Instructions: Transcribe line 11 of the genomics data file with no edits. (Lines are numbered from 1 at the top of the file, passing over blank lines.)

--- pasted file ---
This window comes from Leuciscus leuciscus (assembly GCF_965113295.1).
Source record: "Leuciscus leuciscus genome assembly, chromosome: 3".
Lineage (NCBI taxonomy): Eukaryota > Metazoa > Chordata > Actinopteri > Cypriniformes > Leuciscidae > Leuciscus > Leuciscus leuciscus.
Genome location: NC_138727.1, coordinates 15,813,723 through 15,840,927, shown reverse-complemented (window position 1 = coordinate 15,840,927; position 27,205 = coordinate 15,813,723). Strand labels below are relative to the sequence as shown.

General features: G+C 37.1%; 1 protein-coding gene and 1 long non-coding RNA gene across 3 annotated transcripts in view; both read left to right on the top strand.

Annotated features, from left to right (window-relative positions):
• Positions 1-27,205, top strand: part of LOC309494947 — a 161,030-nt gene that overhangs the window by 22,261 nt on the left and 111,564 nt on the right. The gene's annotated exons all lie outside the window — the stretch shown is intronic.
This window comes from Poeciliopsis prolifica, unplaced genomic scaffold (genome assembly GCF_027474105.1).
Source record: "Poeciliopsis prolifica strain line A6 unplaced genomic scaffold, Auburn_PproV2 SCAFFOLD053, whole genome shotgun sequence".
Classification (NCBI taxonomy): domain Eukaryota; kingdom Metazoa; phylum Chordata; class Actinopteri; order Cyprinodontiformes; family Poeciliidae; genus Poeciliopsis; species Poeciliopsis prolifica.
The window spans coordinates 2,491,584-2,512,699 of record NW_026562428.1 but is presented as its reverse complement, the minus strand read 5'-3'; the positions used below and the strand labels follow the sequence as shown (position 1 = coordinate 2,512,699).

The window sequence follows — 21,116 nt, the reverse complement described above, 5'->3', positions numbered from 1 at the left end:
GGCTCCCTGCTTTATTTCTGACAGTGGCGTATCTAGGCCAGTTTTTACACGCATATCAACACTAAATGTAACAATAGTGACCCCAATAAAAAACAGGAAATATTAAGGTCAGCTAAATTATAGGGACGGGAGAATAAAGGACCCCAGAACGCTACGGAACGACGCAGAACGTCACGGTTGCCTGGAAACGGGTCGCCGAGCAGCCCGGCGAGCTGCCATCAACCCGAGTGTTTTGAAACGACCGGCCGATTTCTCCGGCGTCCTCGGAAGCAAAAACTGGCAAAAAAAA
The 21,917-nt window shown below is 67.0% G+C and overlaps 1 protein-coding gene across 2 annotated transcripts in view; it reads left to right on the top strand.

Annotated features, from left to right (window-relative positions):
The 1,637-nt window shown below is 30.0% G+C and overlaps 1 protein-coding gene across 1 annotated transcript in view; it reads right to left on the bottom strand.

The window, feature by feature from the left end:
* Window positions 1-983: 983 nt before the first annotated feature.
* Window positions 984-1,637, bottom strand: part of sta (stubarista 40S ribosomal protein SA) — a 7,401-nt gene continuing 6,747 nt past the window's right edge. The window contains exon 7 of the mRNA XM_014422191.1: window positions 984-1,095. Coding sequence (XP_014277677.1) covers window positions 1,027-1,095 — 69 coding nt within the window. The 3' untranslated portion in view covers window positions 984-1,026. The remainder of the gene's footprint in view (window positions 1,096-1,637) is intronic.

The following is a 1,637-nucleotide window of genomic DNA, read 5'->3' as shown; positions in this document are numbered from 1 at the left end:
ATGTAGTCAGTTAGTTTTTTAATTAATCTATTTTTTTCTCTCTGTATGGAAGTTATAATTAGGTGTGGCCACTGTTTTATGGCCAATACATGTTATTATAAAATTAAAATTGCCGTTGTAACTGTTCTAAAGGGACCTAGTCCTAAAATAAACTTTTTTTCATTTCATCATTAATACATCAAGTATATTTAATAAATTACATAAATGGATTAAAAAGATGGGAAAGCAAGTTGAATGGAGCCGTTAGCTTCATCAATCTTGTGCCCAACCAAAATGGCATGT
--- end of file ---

The window spans coordinates 2,491,584-2,512,699 of record NW_026562428.1 but is presented as its reverse complement, the minus strand read 5'-3'; the positions used below and the strand labels follow the sequence as shown (position 1 = coordinate 2,512,699).